Wednesday, November 12, 2008

Wisconsin Hystory* - Lesson 1

As a public service, I have decided to post an educational series about events, people and places in Wisconsin Hystory*. I hope to pass on some useful, if not humorous, facts, lies and illusions that I have encountered in my travels around the state. Our first lesson involves a place that has been overlooked in our history books, the "Original Pepto Bismol Mine". Legend has it that sometime around 1919 an immigrant Wisconsin farmer, Peppy Bismollya, was digging a pit for his new outhouse when his shovel punctured a hole in a thin layer of stone and out gushed a thick, creamy pink substance. He ran to his wife Lucy, who at the time was in their cabin comforting their baby Poopy, who was suffering from a stomach disorder. In his wild excitement, waving his arms and shouting about his discovery, he splashed the liquid that covered him all around the room. Some of the pink fluid got on little Poopy's face and ran into her mouth. Much to Peppy and Lucy's amazement, little Poopy's discomfort seemed to abate. As the news of the healing qualities of Peppy's discovery spread through the valley everyone, with the crappiest little illness was knocking on the Bismollya door seeking relief. Peppy capped off the "well" and built a shed over it which remains to this day. It's hard to believe that billions of gallons of that "miracle" pink liquid has continued to flow from this location since 1919. In spite of the success of the stomach settler the Bismollya family still resides at the location of the original discovery. They prefer to live modestly, but they have recently added another mobile home to house big screen HDTV. The pink color of the buildings in the complex (or as they like to call it, "The Crampus") is not painted on but rather the results of the flood of '27 when the Pepto pipe popped and coated the countryside with a comforting coating of the soothing pink juice. The depth that the flood reached is visible on the side of the shed which houses the well. I would prefer to keep the location of this hystoric* site to myself thus protecting the privacy of the Bismollya family. If you feel the need to learn more about this phenomenon check with your local pharmacist.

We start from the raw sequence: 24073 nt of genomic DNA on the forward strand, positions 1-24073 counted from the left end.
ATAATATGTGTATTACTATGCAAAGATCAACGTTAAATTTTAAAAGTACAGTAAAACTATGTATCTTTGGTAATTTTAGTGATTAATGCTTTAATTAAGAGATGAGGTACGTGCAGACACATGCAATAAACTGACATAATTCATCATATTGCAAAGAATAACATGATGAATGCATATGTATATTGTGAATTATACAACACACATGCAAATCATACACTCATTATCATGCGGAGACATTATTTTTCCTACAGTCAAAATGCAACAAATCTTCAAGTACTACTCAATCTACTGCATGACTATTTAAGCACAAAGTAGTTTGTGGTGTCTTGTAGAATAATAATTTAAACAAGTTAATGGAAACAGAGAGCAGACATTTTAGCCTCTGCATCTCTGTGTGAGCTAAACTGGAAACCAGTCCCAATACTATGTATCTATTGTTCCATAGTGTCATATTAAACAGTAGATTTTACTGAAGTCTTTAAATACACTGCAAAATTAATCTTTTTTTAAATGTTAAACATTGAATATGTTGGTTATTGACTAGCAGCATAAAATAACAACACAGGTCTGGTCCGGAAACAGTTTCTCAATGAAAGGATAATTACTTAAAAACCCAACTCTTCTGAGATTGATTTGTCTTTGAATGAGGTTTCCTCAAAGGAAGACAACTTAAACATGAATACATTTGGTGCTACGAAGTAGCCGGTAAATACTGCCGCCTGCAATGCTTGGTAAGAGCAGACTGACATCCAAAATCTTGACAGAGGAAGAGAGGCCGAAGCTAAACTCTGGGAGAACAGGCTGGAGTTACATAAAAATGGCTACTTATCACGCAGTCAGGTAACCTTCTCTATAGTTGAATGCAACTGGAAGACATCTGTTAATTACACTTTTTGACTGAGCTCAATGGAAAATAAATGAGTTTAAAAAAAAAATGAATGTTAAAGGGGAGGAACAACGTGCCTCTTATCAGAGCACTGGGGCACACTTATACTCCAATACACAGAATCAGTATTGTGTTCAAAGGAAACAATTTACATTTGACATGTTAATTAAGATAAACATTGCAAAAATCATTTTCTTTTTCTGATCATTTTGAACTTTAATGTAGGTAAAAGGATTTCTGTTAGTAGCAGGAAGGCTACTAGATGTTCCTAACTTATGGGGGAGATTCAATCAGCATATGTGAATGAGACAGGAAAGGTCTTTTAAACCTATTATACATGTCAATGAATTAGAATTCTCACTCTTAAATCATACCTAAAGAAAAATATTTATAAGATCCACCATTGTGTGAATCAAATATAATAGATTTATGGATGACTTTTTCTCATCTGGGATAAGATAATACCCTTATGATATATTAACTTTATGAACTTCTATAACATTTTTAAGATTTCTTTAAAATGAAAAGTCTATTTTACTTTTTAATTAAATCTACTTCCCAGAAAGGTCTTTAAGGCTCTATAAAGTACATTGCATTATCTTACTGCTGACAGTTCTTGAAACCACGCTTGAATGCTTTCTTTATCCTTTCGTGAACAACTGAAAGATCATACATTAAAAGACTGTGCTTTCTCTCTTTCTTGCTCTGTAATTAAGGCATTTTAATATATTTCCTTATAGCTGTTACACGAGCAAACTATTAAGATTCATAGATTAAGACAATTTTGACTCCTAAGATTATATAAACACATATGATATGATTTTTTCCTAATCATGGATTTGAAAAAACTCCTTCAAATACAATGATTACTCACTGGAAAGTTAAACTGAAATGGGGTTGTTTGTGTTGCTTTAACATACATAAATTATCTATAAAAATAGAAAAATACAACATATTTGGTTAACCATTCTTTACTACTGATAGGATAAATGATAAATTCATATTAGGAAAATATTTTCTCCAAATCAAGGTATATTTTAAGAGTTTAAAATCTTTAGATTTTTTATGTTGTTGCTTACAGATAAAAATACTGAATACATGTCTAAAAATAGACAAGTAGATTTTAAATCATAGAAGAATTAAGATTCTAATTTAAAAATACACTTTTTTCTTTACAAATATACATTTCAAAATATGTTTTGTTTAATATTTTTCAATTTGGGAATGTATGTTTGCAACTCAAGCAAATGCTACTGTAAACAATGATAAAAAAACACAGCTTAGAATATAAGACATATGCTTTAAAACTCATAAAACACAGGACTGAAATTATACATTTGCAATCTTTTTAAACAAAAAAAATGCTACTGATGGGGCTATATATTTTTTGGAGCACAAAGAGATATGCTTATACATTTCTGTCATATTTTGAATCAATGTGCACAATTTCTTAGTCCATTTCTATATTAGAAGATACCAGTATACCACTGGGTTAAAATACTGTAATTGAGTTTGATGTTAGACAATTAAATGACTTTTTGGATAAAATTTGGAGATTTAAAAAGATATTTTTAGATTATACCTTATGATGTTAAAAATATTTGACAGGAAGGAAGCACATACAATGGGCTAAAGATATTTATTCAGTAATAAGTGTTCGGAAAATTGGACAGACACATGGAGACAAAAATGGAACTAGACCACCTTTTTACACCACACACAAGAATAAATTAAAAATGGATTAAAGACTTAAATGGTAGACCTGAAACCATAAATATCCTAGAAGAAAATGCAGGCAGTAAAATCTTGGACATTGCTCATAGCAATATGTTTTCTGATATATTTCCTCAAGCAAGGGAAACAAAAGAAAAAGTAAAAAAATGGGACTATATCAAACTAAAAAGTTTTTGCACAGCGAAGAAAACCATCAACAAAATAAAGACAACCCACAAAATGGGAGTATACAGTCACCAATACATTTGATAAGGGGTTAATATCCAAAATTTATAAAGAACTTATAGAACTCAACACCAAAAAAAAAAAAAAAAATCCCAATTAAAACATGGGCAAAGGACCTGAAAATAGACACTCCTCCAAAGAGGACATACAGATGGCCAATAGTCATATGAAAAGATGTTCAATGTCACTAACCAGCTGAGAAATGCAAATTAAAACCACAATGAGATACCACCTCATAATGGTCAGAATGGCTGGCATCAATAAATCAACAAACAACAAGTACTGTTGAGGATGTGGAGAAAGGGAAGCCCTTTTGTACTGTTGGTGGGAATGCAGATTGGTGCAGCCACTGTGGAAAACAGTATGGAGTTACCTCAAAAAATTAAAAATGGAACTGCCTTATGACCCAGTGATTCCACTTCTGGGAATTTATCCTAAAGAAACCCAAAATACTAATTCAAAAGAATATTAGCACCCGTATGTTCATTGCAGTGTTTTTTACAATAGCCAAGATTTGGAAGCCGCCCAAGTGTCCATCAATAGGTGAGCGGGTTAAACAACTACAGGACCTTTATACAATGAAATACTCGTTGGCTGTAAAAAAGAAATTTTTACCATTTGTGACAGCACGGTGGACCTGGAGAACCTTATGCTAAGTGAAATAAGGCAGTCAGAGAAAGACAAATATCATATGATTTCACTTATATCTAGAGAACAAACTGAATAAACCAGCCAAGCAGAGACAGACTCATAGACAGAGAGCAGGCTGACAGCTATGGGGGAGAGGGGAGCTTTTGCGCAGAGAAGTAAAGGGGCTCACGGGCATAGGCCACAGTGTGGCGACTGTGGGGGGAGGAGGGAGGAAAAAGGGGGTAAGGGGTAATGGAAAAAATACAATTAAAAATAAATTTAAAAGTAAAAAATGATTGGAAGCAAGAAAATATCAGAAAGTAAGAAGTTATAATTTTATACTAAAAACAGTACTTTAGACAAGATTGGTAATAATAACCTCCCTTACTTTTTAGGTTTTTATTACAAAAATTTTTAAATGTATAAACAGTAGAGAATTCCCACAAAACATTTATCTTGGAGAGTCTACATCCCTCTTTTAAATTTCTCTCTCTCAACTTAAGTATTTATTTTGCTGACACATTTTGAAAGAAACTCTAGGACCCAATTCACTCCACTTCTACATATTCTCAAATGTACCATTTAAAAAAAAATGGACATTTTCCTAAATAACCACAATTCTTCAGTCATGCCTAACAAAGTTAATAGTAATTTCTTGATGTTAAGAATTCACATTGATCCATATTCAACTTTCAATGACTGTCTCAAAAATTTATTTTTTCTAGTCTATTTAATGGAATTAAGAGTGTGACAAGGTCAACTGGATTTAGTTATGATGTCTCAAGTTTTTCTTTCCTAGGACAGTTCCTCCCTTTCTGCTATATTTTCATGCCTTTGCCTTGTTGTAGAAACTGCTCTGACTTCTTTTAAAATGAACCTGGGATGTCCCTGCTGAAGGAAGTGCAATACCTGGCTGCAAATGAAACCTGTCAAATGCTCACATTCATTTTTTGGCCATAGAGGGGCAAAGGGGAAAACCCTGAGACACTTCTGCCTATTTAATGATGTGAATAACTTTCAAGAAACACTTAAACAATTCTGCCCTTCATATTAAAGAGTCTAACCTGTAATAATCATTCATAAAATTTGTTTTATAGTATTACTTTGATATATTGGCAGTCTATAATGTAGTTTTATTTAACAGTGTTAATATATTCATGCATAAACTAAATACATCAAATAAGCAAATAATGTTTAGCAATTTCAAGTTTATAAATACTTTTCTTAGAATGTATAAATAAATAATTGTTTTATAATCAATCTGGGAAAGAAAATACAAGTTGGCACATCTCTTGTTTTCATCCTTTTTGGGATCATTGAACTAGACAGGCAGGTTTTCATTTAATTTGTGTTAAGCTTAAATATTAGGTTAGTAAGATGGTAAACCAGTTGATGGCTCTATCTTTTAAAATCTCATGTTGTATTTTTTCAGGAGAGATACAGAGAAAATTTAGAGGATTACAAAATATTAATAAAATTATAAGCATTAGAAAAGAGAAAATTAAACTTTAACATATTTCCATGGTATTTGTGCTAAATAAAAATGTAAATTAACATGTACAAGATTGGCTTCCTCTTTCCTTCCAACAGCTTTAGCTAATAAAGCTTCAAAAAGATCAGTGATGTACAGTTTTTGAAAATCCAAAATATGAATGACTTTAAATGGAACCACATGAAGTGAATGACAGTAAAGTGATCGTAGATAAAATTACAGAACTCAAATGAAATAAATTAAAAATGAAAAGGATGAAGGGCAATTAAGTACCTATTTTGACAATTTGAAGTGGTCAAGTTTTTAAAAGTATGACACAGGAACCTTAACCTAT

The Bismollya "Crampus".
(Actually the hill in the background is man made
and houses a huge bottling plant.)

*Hystory - Sometimes Historical, sometimes Hysterical.